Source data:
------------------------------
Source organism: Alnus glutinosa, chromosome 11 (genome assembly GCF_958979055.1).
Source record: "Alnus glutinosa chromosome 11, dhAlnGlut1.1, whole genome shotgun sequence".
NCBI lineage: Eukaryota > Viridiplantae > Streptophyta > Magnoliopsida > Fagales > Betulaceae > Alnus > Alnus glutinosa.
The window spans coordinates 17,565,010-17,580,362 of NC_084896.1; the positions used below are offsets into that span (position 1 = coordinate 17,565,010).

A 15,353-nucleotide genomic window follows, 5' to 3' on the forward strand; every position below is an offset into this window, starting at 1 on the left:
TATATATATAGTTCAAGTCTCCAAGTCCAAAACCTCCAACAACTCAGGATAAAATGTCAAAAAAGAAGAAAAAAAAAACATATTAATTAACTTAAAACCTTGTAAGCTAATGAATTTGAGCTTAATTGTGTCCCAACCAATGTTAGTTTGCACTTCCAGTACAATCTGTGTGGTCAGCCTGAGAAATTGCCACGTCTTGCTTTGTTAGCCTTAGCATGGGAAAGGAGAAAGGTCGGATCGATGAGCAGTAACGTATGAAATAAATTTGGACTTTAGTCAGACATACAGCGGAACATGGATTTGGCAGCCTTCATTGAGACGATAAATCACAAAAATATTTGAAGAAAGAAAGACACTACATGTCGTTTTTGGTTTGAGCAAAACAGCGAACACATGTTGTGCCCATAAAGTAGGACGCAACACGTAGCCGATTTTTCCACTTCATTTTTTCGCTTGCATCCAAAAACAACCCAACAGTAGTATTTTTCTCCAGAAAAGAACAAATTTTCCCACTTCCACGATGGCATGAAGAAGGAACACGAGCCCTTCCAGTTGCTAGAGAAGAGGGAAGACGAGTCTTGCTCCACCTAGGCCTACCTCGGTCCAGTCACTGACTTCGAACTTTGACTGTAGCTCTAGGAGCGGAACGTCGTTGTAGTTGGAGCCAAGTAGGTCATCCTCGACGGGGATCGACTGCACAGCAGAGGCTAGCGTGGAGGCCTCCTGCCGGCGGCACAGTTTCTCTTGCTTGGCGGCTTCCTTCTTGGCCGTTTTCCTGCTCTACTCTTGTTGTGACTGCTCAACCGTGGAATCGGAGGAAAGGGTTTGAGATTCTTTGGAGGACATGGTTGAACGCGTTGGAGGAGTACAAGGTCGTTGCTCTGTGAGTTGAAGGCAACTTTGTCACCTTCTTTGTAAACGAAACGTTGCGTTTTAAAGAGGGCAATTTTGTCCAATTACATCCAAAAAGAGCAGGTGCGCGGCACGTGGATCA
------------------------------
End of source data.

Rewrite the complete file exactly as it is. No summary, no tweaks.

Source organism: Alnus glutinosa, chromosome 11 (genome assembly GCF_958979055.1).
Source record: "Alnus glutinosa chromosome 11, dhAlnGlut1.1, whole genome shotgun sequence".
NCBI lineage: Eukaryota > Viridiplantae > Streptophyta > Magnoliopsida > Fagales > Betulaceae > Alnus > Alnus glutinosa.
The window spans coordinates 17,565,010-17,580,362 of NC_084896.1; the positions used below are offsets into that span (position 1 = coordinate 17,565,010).

A 15,353-nucleotide genomic window follows, 5' to 3' on the forward strand; every position below is an offset into this window, starting at 1 on the left:
TATATATATAGTTCAAGTCTCCAAGTCCAAAACCTCCAACAACTCAGGATAAAATGTCAAAAAAGAAGAAAAAAAAAACATATTAATTAACTTAAAACCTTGTAAGCTAATGAATTTGAGCTTAATTGTGTCCCAACCAATGTTAGTTTGCACTTCCAGTACAATCTGTGTGGTCAGCCTGAGAAATTGCCACGTCTTGCTTTGTTAGCCTTAGCATGGGAAAGGAGAAAGGTCGGATCGATGAGCAGTAACGTATGAAATAAATTTGGACTTTAGTCAGACATACAGCGGAACATGGATTTGGCAGCCTTCATTGAGACGATAAATCACAAAAATATTTGAAGAAAGAAAGACACTACATGTCGTTTTTGGTTTGAGCAAAACAGCGAACACATGTTGTGCCCATAAAGTAGGACGCAACACGTAGCCGATTTTTCCACTTCATTTTTTCGCTTGCATCCAAAAACAACCCAACAGTAGTATTTTTCTCCAGAAAAGAACAAATTTTCCCACTTCCACGATGGCATGAAGAAGGAACACGAGCCCTTCCAGTTGCTAGAGAAGAGGGAAGACGAGTCTTGCTCCACCTAGGCCTACCTCGGTCCAGTCACTGACTTCGAACTTTGACTGTAGCTCTAGGAGCGGAACGTCGTTGTAGTTGGAGCCAAGTAGGTCATCCTCGACGGGGATCGACTGCACAGCAGAGGCTAGCGTGGAGGCCTCCTGCCGGCGGCACAGTTTCTCTTGCTTGGCGGCTTCCTTCTTGGCCGTTTTCCTGCTCTACTCTTGTTGTGACTGCTCAACCGTGGAATCGGAGGAAAGGGTTTGAGATTCTTTGGAGGACATGGTTGAACGCGTTGGAGGAGTACAAGGTCGTTGCTCTGTGAGTTGAAGGCAACTTTGTCACCTTCTTTGTAAACGAAACGTTGCGTTTTAAAGAGGGCAATTTTGTCCAATTACATCCAAAAAGAGCAGGTGCGCGGCACGTGGATCA